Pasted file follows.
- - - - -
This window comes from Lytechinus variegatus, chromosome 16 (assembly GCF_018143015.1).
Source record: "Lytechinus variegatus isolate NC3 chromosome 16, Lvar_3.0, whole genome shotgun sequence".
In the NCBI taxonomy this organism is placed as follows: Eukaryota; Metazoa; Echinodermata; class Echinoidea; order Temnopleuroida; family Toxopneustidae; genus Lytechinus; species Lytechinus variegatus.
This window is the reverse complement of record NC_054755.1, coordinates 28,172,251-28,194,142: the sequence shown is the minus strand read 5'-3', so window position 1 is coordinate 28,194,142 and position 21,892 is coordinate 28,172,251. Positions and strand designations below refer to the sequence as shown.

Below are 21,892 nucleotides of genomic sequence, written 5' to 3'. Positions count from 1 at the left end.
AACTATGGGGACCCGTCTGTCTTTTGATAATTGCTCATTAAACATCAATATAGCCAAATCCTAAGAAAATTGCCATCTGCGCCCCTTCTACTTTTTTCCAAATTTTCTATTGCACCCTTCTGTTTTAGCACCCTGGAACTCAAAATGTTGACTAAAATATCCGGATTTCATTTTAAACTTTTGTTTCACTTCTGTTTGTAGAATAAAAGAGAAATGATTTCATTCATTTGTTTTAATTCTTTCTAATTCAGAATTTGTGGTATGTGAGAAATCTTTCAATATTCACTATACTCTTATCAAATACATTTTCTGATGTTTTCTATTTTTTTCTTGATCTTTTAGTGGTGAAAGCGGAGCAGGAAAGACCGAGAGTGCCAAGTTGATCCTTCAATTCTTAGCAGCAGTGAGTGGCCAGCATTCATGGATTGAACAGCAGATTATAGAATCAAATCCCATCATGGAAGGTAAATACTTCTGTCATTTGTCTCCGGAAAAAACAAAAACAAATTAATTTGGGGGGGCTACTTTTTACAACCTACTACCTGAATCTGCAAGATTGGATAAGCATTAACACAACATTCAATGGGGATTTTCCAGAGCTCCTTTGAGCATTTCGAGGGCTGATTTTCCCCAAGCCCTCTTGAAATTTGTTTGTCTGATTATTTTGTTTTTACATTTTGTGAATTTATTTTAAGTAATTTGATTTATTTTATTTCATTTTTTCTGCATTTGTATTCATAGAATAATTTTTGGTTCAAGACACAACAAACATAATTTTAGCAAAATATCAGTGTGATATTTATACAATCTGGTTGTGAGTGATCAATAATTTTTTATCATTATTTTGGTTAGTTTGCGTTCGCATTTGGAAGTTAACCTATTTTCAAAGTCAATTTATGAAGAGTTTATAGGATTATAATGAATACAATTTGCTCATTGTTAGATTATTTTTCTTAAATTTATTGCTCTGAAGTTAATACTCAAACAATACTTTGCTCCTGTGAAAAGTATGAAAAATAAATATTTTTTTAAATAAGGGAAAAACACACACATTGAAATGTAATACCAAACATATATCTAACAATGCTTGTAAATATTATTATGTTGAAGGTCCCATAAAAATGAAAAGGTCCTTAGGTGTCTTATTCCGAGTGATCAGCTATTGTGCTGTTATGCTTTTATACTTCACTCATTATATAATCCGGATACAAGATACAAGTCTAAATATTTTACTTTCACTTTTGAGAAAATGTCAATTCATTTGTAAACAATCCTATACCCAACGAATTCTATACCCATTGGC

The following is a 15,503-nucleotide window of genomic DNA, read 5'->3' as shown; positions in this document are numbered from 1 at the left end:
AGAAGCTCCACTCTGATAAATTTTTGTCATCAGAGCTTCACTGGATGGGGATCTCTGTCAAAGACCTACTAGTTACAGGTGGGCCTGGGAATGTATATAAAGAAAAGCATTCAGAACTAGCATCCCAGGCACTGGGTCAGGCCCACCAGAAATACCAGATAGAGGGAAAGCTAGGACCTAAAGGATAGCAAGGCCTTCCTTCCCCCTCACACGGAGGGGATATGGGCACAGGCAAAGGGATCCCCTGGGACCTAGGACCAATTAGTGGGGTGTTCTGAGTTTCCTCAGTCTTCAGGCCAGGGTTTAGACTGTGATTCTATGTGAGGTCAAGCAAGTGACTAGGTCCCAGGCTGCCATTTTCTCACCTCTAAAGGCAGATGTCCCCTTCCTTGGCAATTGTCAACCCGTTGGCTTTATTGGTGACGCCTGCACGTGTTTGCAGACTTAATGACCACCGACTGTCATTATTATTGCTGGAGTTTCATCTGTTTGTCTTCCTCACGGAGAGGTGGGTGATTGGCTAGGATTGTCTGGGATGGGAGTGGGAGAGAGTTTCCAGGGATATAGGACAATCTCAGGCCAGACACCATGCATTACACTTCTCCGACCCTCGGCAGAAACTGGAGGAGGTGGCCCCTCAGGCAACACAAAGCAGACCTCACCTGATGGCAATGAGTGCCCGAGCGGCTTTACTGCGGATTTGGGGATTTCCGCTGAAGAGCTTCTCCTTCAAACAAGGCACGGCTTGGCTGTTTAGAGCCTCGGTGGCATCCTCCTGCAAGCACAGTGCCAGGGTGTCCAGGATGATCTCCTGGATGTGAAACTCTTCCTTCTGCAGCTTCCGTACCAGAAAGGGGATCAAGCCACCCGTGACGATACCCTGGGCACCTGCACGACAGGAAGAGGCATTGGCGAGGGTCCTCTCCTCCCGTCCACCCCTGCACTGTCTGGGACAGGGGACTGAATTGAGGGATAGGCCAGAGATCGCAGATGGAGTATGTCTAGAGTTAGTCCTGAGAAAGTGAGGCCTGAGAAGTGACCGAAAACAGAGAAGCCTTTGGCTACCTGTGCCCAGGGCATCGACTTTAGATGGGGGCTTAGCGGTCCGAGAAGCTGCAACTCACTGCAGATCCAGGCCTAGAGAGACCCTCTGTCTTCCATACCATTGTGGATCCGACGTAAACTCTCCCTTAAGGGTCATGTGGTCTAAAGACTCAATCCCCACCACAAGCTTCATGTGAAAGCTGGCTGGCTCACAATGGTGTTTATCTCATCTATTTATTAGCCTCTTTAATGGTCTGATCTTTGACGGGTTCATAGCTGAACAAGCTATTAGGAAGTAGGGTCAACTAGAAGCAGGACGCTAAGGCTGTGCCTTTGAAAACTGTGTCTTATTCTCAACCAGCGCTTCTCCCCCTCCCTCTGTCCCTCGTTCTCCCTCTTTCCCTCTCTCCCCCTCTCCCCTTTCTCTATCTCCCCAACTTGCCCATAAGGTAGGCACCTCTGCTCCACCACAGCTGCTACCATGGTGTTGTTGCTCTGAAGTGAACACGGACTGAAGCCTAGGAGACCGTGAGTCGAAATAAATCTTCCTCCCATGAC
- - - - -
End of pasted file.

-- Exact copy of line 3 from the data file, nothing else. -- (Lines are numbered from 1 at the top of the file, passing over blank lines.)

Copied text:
In the NCBI taxonomy this organism is placed as follows: Eukaryota; Metazoa; Echinodermata; class Echinoidea; order Temnopleuroida; family Toxopneustidae; genus Lytechinus; species Lytechinus variegatus.